As a serious practitioner and teacher of one art form—writing—I don’t often share that I also play piano. Actually, I keep it secret. Why say anything when there’s no way in hell I’ll ever perform for you?
I started taking lessons at age seven, two years before I began writing, and studied it relatively seriously, an hour a day, high school through college. At my senior recital my performance was tense with nerves. In my twenties I occasionally played in church until I realized Sunday morning anxiety wasn’t worth it. I bought a hundred-year-old upright for $100 and determined never to perform again.
Other than our annual Christmas carol sing with the neighbors, I’ve stuck to my word. Unlike writing, the private practice of which has launched me far into the public sphere, my music stays home. In the morning I coach Gwyn, these days jumping in for duets, and on occasional evenings I work out Bach Preludes or a Beatles tune or my favorite hymns because no one sings them anymore. Sometimes I do scales for calisthenics. Sometimes Emily and I pound out Beethoven together. When my mother died we used inheritance money to buy a quality instrument, which now resonates throughout the house. Being inside that sphere of sound is one of my greatest joys.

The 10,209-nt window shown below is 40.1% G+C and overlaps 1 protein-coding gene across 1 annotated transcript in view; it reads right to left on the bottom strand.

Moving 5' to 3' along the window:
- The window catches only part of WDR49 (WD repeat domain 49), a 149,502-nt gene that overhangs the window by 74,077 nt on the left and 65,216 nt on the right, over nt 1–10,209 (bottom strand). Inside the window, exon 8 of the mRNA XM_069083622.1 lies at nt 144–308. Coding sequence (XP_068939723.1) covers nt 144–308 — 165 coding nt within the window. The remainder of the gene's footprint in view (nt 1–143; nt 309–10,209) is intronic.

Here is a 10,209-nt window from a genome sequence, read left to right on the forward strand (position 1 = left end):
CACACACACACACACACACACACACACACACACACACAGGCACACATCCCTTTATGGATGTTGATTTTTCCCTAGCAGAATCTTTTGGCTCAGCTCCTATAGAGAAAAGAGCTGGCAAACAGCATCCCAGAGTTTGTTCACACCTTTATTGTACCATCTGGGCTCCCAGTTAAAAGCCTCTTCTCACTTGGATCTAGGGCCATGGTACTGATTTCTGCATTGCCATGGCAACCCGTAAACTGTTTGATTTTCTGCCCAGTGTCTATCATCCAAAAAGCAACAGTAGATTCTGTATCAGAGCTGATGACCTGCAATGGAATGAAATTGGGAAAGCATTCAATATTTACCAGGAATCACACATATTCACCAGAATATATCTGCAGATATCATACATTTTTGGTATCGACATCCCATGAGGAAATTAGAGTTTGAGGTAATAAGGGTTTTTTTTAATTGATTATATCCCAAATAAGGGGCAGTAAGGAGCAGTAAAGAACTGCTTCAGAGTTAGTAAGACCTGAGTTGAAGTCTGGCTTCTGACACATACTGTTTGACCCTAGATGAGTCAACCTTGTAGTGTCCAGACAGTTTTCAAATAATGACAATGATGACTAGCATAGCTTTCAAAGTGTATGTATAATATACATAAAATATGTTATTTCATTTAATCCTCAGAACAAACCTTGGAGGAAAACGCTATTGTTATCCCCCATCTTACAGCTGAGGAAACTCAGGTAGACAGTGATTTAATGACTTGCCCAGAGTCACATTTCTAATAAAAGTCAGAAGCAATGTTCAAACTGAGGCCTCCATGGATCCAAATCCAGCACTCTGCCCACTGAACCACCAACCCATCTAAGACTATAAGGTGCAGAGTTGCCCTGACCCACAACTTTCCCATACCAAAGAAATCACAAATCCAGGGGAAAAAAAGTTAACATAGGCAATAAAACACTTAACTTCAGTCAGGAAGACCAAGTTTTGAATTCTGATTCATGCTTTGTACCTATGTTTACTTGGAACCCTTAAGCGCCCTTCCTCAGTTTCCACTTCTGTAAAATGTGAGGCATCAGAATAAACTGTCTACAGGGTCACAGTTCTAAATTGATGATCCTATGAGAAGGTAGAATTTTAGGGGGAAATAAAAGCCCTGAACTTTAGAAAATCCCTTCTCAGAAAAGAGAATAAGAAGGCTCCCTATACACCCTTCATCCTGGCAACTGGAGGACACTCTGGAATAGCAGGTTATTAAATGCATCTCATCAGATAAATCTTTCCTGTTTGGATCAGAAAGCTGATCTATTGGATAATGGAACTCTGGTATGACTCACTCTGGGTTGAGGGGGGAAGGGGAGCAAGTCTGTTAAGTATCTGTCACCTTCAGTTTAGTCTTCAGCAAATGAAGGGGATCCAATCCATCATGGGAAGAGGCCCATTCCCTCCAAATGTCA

I find it interesting to practice an art solely for the sake of process. I strive to perfect each piece because I want to inhabit it wholly, its architecture and ornamentation, its dissonance and balance, its fulness of harmonics, and not to satisfy audience or ego. When music-making is for pleasure alone, I thrive.
Over four decades of writing I’ve straddled both worlds, the private and public, moving deep into subjects, journals, and pieces I’ll never share, and publishing work that’s traversed the globe. With writing I’ve learned to thrive both ways. There’s joy in knowing my words move a reader. The older I get, though, the more the product’s lure fades. The practice grows richer, more resonant. The realms I create on the page fill my being, my writing studio, the whole house, leaving me to wonder, what if practice is itself the point? What if the product is simply an old skin schluffed off, and who we become for having created is our best gift?
The only way to know is to practice.
–Elizabeth Jarrett Andrew